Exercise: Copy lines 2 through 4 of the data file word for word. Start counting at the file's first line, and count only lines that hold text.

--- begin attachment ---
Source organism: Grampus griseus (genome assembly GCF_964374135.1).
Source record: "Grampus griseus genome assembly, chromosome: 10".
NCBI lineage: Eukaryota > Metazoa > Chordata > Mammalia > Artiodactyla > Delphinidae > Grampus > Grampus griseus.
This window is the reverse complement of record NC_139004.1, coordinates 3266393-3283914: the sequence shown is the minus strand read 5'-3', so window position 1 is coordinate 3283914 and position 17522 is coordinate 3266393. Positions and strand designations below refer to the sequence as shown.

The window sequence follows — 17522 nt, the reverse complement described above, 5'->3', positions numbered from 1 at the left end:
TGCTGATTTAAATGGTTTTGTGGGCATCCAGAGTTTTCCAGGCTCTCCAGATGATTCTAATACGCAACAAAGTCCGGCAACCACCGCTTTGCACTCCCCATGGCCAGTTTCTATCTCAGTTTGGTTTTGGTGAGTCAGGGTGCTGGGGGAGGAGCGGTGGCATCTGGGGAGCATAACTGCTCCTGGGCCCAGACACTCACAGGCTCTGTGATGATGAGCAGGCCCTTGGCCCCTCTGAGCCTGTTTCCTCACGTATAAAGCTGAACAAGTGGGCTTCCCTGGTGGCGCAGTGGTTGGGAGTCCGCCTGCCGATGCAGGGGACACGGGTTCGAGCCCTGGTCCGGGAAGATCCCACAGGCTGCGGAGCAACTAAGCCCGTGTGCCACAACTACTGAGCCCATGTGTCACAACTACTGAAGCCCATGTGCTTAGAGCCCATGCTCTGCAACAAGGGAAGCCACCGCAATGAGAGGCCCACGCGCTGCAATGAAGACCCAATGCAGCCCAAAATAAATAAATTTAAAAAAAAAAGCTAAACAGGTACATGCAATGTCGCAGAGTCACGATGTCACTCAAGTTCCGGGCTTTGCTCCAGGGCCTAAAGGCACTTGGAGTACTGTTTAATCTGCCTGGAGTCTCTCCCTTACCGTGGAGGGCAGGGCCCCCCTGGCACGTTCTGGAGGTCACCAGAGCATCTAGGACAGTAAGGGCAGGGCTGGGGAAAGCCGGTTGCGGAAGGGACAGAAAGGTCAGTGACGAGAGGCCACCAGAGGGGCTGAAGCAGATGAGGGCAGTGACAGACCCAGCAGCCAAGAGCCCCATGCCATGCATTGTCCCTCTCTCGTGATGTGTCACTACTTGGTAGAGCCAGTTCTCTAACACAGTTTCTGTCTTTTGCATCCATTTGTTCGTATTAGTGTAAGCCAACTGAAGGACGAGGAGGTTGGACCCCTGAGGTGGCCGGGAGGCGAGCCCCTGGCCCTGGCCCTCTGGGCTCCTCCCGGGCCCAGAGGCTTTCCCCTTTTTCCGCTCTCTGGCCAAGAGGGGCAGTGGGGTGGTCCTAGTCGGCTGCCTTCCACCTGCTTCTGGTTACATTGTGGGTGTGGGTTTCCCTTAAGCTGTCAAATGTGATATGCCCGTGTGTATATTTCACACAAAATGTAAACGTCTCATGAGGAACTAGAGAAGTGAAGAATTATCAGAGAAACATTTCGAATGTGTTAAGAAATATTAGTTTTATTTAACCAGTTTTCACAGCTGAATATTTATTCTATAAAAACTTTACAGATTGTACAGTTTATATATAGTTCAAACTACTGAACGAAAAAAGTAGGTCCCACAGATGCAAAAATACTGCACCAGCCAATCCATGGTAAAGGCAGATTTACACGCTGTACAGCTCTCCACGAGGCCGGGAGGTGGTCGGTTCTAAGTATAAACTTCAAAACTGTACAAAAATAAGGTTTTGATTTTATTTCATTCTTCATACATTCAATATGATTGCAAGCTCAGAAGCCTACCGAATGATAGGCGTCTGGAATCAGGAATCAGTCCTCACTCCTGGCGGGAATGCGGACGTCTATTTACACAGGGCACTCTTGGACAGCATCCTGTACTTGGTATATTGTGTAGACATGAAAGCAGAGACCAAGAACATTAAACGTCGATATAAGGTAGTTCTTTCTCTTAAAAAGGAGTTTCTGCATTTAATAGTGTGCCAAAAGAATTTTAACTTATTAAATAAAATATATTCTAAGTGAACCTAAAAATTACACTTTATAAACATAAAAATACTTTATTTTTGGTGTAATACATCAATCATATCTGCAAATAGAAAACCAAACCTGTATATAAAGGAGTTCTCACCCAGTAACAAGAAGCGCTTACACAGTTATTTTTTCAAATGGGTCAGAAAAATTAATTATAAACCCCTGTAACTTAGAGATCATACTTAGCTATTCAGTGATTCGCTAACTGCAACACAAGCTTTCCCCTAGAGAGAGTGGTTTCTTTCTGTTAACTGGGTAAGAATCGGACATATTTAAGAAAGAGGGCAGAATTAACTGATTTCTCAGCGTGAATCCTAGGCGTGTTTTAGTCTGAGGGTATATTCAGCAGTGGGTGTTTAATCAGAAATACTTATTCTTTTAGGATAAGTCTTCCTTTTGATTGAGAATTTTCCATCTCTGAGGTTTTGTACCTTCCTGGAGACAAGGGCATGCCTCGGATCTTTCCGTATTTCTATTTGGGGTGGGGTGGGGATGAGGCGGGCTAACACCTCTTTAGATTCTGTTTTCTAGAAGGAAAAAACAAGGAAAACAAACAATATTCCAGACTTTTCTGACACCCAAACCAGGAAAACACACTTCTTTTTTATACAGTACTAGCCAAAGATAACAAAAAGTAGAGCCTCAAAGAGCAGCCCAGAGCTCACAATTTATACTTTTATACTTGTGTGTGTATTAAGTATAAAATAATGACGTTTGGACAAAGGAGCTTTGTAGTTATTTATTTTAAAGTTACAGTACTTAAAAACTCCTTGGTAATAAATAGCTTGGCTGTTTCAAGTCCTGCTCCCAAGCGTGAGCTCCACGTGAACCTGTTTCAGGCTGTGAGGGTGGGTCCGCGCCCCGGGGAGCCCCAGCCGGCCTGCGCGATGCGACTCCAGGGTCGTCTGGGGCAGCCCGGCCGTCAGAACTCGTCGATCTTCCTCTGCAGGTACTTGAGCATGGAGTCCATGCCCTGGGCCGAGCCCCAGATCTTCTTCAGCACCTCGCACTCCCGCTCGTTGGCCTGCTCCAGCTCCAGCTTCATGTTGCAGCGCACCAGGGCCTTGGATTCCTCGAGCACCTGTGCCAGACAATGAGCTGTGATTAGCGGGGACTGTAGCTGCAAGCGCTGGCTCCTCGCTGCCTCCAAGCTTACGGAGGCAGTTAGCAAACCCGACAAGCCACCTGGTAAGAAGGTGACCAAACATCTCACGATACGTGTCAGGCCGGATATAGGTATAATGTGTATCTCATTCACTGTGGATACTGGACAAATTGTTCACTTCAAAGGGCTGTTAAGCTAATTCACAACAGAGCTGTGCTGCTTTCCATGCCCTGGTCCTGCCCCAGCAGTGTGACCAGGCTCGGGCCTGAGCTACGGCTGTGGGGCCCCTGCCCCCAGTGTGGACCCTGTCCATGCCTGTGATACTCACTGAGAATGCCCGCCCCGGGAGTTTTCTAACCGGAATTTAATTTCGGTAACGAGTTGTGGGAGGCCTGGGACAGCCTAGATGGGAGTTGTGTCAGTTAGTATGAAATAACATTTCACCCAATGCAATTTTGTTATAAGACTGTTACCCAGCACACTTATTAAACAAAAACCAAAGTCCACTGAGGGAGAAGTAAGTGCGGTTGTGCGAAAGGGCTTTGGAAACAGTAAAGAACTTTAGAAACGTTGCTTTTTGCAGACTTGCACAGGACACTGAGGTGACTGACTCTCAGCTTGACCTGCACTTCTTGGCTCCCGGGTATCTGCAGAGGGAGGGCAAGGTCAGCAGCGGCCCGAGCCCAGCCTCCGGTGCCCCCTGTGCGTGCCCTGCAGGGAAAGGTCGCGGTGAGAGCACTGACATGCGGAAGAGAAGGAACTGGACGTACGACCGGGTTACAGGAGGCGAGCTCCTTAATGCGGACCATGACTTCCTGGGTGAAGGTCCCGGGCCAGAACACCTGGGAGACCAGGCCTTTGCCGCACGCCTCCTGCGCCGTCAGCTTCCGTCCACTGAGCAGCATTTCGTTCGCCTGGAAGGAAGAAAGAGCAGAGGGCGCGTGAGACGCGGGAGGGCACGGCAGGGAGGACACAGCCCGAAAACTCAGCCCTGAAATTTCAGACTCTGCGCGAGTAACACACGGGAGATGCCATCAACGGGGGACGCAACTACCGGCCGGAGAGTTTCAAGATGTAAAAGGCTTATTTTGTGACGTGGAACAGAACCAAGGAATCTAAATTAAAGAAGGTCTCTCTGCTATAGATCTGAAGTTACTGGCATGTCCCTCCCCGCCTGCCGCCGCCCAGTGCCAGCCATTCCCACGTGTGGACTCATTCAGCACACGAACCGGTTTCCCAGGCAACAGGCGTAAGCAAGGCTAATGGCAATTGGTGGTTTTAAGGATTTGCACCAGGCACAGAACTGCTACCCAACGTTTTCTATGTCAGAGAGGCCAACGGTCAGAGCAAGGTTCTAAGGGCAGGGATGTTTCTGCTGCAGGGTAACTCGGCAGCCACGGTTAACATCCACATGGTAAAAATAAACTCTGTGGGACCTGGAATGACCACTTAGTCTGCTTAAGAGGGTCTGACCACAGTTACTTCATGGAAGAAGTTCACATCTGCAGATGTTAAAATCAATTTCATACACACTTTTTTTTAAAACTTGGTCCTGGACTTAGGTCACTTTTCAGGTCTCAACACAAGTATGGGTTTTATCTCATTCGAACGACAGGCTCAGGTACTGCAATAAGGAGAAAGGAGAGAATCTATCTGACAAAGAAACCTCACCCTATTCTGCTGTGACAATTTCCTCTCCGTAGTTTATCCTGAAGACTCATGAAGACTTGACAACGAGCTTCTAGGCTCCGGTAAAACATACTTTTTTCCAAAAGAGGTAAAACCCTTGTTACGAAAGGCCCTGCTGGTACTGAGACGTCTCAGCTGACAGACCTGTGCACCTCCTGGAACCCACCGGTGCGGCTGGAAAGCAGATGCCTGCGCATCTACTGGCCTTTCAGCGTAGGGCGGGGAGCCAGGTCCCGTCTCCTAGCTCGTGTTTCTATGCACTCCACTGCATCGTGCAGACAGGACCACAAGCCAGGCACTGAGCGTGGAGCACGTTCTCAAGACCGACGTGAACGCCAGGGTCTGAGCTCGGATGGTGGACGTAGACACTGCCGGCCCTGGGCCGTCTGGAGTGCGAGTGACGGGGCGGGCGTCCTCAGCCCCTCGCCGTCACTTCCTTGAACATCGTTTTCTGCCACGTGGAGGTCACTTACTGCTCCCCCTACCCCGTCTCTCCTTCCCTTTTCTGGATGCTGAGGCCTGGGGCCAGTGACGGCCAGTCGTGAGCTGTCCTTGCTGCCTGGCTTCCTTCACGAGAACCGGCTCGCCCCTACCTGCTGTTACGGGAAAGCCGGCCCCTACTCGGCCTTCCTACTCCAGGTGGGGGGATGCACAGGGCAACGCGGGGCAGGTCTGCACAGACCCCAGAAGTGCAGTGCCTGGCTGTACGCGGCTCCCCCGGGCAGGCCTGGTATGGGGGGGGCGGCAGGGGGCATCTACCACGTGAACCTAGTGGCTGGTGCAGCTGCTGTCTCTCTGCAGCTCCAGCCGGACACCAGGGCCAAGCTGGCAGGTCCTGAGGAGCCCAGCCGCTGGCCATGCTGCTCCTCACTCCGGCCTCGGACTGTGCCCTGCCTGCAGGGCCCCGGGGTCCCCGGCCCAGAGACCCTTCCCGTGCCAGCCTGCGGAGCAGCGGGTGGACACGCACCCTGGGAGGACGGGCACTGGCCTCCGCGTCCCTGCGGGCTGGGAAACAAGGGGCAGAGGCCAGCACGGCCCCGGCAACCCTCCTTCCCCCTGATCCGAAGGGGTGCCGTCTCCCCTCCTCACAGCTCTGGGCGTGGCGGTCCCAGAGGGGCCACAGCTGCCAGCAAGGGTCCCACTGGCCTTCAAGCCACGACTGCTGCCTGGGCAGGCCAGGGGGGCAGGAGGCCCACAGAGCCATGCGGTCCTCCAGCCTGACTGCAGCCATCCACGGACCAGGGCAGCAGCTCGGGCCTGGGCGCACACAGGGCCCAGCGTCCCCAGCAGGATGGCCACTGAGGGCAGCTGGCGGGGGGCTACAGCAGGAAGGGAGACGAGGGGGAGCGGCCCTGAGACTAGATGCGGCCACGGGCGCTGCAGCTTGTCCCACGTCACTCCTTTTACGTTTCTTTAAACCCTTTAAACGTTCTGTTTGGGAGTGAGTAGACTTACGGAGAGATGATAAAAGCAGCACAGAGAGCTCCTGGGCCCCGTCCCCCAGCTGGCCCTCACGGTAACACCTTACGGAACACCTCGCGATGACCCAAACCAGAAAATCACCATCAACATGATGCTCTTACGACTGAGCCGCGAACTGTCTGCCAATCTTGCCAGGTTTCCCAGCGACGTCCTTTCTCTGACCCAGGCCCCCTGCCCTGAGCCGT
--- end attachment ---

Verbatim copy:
Source record: "Grampus griseus genome assembly, chromosome: 10".
NCBI lineage: Eukaryota > Metazoa > Chordata > Mammalia > Artiodactyla > Delphinidae > Grampus > Grampus griseus.
This window is the reverse complement of record NC_139004.1, coordinates 3266393-3283914: the sequence shown is the minus strand read 5'-3', so window position 1 is coordinate 3283914 and position 17522 is coordinate 3266393. Positions and strand designations below refer to the sequence as shown.